KELLY O'DWYER: And over the last year…
FRAN KELLY: (Interrupts) But not by much.
KELLY O'DWYER: I suppose that is the point – we would like to see higher real wage growth and we are doing something about that. Because wage growth is a core focus of our Government and we are doing that by making sure that our plan of lower taxes, more trade, significant infrastructure investment will continue to deliver more jobs and higher wages. And we know from the Reserve Bank Governor that when you actually ensure that there is less areas, less spare capacity in the Labor market, if that spare capacity declines, you can see wages go up. And we have turned a corner on that.
FRAN KELLY: All right. On another issue the former Prime Minister, Malcolm Turnbull, has re-emerged in the political spotlight today. He has taken a swipe at your Liberal colleagues. Let's have a listen.
(Plays excerpt of former Prime Minister, Malcolm Turnbull)
MALCOLM TURNBULL: As I said at the time it was essentially a form of madness that occurred. Whipped up internally and also amplified by voices in the media. But basically you could argue that there concern was not that I would lose the election but rather that I would win it. Because there is no question that the Government's position, and it still could win the election the Liberal Government, but it's position is much less favourable than it was back in August.
FRAN KELLY: That was Malcolm Turnbull speaking on the BBC's Politics Live program in London. Kelly O'Dwyer is that why your colleagues dumped Malcolm Turnbull? Not because they thought he would lose it but because they thought he would win the election?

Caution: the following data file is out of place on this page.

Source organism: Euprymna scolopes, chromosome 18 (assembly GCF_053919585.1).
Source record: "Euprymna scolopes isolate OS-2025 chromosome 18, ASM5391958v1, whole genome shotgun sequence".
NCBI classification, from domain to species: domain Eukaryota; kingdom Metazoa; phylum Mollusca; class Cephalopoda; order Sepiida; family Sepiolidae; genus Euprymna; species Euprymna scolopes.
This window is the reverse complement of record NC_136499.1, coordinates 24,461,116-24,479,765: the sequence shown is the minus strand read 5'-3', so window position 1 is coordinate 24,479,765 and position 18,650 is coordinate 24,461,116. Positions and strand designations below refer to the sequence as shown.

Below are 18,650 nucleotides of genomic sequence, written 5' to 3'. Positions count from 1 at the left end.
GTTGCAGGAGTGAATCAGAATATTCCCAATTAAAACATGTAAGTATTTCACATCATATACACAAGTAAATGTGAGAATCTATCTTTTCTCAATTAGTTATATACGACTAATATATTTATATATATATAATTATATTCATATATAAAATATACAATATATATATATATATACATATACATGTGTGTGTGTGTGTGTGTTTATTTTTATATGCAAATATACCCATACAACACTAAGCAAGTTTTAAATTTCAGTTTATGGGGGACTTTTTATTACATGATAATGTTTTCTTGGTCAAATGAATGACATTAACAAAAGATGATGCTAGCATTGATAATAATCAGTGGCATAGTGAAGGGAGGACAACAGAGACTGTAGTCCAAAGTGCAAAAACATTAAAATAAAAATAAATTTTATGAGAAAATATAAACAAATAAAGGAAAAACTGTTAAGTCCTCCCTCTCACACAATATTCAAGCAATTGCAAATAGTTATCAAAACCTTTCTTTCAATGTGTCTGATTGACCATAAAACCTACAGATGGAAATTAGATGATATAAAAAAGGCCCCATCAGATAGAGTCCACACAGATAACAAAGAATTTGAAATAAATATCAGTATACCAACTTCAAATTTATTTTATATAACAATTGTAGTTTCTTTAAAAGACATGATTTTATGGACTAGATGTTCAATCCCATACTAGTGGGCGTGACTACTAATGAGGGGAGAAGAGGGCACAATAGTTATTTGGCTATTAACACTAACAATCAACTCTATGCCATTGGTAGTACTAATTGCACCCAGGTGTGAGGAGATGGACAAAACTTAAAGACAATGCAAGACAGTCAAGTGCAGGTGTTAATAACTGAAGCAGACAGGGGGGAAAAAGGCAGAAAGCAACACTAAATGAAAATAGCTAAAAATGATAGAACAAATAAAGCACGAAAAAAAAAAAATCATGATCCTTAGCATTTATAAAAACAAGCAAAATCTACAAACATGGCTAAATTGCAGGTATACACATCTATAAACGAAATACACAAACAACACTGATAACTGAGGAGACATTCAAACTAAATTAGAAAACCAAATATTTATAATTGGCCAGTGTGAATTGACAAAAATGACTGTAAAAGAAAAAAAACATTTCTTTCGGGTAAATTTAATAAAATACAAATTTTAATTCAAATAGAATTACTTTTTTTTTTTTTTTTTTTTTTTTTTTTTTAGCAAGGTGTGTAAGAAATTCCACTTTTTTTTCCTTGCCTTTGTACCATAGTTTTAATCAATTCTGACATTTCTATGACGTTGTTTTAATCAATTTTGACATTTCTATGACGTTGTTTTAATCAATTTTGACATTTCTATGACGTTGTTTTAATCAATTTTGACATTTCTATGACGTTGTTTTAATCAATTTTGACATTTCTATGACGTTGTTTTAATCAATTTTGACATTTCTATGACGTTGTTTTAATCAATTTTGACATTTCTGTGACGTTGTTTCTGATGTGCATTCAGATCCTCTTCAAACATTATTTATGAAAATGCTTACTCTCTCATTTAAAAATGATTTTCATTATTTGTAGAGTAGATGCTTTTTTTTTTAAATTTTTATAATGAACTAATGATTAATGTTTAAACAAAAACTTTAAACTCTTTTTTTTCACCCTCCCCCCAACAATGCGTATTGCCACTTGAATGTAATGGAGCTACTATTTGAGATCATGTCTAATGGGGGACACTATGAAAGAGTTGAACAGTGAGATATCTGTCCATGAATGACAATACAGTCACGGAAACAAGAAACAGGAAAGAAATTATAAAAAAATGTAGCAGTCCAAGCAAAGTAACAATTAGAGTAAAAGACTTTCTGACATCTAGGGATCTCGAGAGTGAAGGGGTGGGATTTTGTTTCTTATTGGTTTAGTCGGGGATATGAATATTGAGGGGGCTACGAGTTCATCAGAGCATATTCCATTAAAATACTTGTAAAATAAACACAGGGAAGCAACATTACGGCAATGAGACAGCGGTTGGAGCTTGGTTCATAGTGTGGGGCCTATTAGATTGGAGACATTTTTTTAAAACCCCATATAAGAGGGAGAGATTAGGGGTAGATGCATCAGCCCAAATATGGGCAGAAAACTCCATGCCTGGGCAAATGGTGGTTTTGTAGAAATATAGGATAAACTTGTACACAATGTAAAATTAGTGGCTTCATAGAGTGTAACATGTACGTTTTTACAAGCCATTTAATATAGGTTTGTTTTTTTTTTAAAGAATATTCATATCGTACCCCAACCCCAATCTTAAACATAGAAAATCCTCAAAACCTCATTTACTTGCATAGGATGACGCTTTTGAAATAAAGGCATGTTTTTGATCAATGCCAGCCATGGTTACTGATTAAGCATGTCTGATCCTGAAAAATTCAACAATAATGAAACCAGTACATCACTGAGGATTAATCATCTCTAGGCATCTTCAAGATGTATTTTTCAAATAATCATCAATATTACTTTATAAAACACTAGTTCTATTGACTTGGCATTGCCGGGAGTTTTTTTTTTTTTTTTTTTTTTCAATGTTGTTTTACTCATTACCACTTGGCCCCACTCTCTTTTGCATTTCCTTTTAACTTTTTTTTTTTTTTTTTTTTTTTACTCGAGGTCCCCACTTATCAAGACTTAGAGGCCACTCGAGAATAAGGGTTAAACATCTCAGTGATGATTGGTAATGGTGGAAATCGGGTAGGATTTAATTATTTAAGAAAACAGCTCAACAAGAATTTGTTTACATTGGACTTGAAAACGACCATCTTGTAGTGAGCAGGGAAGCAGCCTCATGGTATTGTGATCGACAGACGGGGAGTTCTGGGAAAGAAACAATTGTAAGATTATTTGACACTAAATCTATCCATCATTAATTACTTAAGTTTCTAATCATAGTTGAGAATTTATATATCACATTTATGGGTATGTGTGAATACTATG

KELLY O'DWYER: Look Fran, I have got to say there is an obsession in wanting to talk about these past historical issues. I am not a historian and the history wars are going to be fought out by historians. Frankly I'm much more interested, Fran, in actually having a policy discussion with you around these issues living wage, inequality, industry wide strikes which is something that has been proposed and the impact that that would have on the economy. I think your listeners are going to be much more interested about those issues.
FRAN KELLY: Well that makes the point that this is not such a helpful contribution from your former leader.
KELLY O'DWYER: Look you can do the commentary Fran. I am not a commentator. I haven't commentated on those issues about that particular time. I don't intend to start commentating today. I don't think it is very helpful to commentate about those issues. Let's talk about the policy issues.
FRAN KELLY: Kelly O'Dwyer thank you very much for joining us and good luck at the UN.
KELLY O'DWYER: Terrific. Thanks Fran.
FRAN KELLY: Kelly O'Dwyer is the Minister for Women, Jobs and Industrial Relations and she is heading off to the UN in New York to address the Status of Women Council about Australia's runs on the board.